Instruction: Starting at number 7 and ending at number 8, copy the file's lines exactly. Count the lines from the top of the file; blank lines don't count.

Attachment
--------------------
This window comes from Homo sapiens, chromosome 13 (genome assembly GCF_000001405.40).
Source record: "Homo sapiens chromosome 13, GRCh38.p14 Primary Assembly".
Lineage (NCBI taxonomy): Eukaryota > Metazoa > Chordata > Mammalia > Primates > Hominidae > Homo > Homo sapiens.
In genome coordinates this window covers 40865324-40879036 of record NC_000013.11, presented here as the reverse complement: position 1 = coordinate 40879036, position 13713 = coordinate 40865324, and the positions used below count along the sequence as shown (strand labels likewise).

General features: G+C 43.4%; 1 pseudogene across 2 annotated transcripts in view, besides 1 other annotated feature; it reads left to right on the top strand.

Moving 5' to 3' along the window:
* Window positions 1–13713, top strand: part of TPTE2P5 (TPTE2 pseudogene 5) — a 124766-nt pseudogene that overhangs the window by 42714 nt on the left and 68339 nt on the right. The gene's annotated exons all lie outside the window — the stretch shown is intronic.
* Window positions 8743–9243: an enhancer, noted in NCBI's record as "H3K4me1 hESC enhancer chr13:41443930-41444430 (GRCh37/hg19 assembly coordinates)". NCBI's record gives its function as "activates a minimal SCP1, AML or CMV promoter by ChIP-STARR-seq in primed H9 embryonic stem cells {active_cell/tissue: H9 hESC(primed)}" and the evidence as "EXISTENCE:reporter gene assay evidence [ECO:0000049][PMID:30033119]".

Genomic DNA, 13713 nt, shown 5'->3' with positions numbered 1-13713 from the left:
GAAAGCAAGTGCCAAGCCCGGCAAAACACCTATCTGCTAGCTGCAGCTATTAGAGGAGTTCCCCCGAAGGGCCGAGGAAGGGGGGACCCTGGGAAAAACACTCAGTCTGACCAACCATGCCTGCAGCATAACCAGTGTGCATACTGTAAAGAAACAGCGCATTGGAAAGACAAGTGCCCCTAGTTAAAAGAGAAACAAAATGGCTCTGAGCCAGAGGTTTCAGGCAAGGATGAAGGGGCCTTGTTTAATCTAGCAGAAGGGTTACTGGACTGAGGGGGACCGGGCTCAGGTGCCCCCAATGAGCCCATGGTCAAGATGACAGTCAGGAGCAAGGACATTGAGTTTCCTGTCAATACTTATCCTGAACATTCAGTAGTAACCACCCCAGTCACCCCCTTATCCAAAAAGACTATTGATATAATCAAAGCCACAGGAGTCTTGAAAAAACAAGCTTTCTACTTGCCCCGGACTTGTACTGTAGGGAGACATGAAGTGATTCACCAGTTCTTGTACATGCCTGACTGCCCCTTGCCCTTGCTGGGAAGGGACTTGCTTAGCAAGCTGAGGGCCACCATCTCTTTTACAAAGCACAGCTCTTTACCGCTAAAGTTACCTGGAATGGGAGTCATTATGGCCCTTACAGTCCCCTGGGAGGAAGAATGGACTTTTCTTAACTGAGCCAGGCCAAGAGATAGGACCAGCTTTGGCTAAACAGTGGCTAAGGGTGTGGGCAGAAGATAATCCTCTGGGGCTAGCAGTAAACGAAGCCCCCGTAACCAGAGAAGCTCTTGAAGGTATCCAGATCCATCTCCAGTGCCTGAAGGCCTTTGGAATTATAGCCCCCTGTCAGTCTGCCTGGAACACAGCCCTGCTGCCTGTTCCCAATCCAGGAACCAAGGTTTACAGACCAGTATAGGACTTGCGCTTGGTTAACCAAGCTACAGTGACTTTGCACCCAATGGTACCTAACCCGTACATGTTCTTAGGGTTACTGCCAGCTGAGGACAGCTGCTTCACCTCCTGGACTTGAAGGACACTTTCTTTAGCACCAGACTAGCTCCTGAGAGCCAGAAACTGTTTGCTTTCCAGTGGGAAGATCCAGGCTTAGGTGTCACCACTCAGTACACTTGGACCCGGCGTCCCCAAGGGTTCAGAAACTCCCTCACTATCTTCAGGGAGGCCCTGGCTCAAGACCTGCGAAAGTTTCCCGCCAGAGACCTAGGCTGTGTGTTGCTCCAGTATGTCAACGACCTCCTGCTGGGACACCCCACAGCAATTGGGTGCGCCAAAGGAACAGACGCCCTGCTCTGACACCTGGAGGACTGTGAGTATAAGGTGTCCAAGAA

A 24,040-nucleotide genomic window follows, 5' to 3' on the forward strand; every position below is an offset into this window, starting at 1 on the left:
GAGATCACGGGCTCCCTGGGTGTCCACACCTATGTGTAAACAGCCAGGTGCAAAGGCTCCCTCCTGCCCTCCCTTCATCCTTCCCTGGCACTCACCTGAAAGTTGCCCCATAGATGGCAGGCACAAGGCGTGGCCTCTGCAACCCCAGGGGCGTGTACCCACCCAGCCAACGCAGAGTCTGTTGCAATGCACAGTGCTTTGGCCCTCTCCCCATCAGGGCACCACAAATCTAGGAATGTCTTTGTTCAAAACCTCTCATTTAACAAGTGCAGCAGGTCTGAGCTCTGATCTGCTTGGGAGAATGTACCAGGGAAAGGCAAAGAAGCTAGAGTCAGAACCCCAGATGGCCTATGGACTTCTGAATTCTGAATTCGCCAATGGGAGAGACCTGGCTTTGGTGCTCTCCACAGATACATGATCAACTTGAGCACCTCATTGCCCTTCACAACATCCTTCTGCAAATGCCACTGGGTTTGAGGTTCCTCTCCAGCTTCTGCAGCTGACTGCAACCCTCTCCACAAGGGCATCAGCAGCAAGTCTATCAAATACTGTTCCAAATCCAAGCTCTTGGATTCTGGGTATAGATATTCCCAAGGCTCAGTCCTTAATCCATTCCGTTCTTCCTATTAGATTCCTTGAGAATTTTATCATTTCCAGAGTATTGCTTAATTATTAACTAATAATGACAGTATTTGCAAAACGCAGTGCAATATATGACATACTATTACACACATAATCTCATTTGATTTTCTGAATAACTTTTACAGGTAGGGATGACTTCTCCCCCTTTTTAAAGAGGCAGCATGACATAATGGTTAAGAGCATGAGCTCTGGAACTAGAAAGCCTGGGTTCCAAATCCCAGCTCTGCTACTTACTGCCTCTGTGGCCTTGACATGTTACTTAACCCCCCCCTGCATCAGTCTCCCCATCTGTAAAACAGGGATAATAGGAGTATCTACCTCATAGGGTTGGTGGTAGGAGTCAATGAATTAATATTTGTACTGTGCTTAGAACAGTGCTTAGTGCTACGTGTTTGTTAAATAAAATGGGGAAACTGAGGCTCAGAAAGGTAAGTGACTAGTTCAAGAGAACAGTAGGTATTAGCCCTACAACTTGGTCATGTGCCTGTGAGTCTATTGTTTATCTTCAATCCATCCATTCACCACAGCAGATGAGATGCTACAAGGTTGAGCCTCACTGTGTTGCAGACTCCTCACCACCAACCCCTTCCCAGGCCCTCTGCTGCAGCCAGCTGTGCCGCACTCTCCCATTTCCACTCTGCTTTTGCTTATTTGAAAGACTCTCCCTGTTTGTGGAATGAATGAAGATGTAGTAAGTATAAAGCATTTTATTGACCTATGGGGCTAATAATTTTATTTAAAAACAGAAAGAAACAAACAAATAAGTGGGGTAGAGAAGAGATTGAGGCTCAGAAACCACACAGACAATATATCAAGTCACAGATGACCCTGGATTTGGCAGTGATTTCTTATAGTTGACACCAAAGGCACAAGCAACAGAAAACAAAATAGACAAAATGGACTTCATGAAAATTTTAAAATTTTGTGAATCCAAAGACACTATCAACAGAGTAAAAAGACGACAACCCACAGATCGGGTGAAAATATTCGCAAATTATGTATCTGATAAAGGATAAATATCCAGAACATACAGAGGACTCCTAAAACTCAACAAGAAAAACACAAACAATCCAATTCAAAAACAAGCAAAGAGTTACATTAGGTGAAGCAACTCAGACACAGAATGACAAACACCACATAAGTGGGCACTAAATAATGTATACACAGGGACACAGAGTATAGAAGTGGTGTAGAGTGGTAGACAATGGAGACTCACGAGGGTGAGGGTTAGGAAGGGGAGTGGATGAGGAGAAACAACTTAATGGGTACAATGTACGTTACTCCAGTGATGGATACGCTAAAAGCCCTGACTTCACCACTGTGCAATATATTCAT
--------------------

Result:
* Window positions 1–13713, top strand: part of TPTE2P5 (TPTE2 pseudogene 5) — a 124766-nt pseudogene that overhangs the window by 42714 nt on the left and 68339 nt on the right. The gene's annotated exons all lie outside the window — the stretch shown is intronic.
* Window positions 8743–9243: an enhancer, noted in NCBI's record as "H3K4me1 hESC enhancer chr13:41443930-41444430 (GRCh37/hg19 assembly coordinates)". NCBI's record gives its function as "activates a minimal SCP1, AML or CMV promoter by ChIP-STARR-seq in primed H9 embryonic stem cells {active_cell/tissue: H9 hESC(primed)}" and the evidence as "EXISTENCE:reporter gene assay evidence [ECO:0000049][PMID:30033119]".